ESPE Abstracts (2016) 86 FC13.6

ESPE2016 Free Communications Management of Obesity (6 abstracts)

Treatment for Early Onset and Extreme Obesity in Two POMC Deficient Patients: Successful Weight Loss with the Melanocortin-4 Receptor Agonist Setmelanotide

Peter Kühnen a , Karine Clement b , Keith Gottesdiener c , Fred Fiedorek c , Lex van der Ploeg c , Susanna Wiegand d , Oliver Blankenstein a , Annette Grüters d & Heiko Krude a

aInstitute for Experimental Pediatric Endocrinology, Charité Universitätsmedizin Berlin, Berlin, Germany; bNutrition Department, Institute of Cardiometabolism and Nutrition, ICAN, Assistance-Publique Hôpitaux de Paris, Paris, France; cRhythm Pharmaceuticals, Boston, USA; dDepartment for Pediatric Endocrinology and Diabetes, Charité Universitätsmedizin Berlin, Berlin, Germany

Background: POMC deficiency is an extremely rare monogenetic obesity syndrome generally characterized by early onset hyperphagia, red hair and adrenal insufficiency. So far treatment of obesity and hyperphagia with MSH substitution failed, either due to ineffectiveness or side effects of available MC4R agonists.

Objective and hypotheses: We hypothesized that the new MC-4R agonist setmelanotide might be a treatment option in POMC deficient patients.

Method: A Phase 2, non-randomized, open label pilot study with the new MC4R agonist setmelanotide was conducted in two POMC deficient adult patients (EudraCT No. 2014-002392-28; identifier No. NCT02507492). Setmelanotide was injected subcutaneously once per day with a single dose of 0.5 up to 1.5 mg.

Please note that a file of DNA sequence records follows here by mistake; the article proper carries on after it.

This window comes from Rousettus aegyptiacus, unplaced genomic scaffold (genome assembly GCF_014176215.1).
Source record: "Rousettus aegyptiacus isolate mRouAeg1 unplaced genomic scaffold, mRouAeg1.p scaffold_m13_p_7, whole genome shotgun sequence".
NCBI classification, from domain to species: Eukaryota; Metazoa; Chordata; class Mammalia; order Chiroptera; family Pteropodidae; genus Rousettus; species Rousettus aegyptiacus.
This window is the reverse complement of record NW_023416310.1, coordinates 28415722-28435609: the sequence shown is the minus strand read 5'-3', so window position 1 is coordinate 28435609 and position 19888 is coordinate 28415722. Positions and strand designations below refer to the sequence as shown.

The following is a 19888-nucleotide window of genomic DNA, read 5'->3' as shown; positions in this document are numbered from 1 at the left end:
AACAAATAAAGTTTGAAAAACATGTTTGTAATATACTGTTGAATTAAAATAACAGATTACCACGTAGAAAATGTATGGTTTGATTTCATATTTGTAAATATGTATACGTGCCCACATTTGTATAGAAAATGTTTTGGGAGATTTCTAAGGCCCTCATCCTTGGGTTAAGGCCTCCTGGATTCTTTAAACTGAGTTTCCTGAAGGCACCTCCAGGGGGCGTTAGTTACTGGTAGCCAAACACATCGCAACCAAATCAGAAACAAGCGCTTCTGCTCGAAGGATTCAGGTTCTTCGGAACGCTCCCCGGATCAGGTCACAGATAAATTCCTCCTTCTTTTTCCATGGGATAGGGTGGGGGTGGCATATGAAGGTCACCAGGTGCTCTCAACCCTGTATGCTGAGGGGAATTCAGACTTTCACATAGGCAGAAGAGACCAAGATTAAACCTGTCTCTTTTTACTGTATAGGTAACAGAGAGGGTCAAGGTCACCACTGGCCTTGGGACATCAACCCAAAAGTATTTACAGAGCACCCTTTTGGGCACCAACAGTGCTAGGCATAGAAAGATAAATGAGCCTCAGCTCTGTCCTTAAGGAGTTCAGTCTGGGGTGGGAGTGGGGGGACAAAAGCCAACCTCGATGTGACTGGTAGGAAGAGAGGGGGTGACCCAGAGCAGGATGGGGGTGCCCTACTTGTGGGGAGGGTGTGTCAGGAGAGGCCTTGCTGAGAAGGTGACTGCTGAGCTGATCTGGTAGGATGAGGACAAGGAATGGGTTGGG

Results: Treatment resulted in 51 kg body weight loss after 42 weeks in patient 1 (32.9% of initial body weight) and 20.5 kg after three months in patient 2 (13.4% of the initial body weight). During a short, 3-week off-treatment phase patient 1 suffered from an immediate recurrence of hyperphagia and weight regain. Parallel to the weight loss, in both patients hyperinsulinemia improved significantly and led to a normalization of the initial insulin resistance. No serious adverse events were observed during the study period and setmelanotide treatment did not elicit the cardiovascular adverse effects described earlier with other MC4R agonists.

Conclusion: This is the first report showing successful treatment of extreme obesity in POMC deficient patients. We propose that weight loss by setmelanotide is the result of substitution at the hypothalamic weight regulatory POMC pathway, for the missing POMC derivative MSH thus restoring MC4R activation. We conclude that other syndromes of MSH deficient obesity including Leptin receptor defects and PCSK1 deficiency might also benefit from treatment with setmelanotide.

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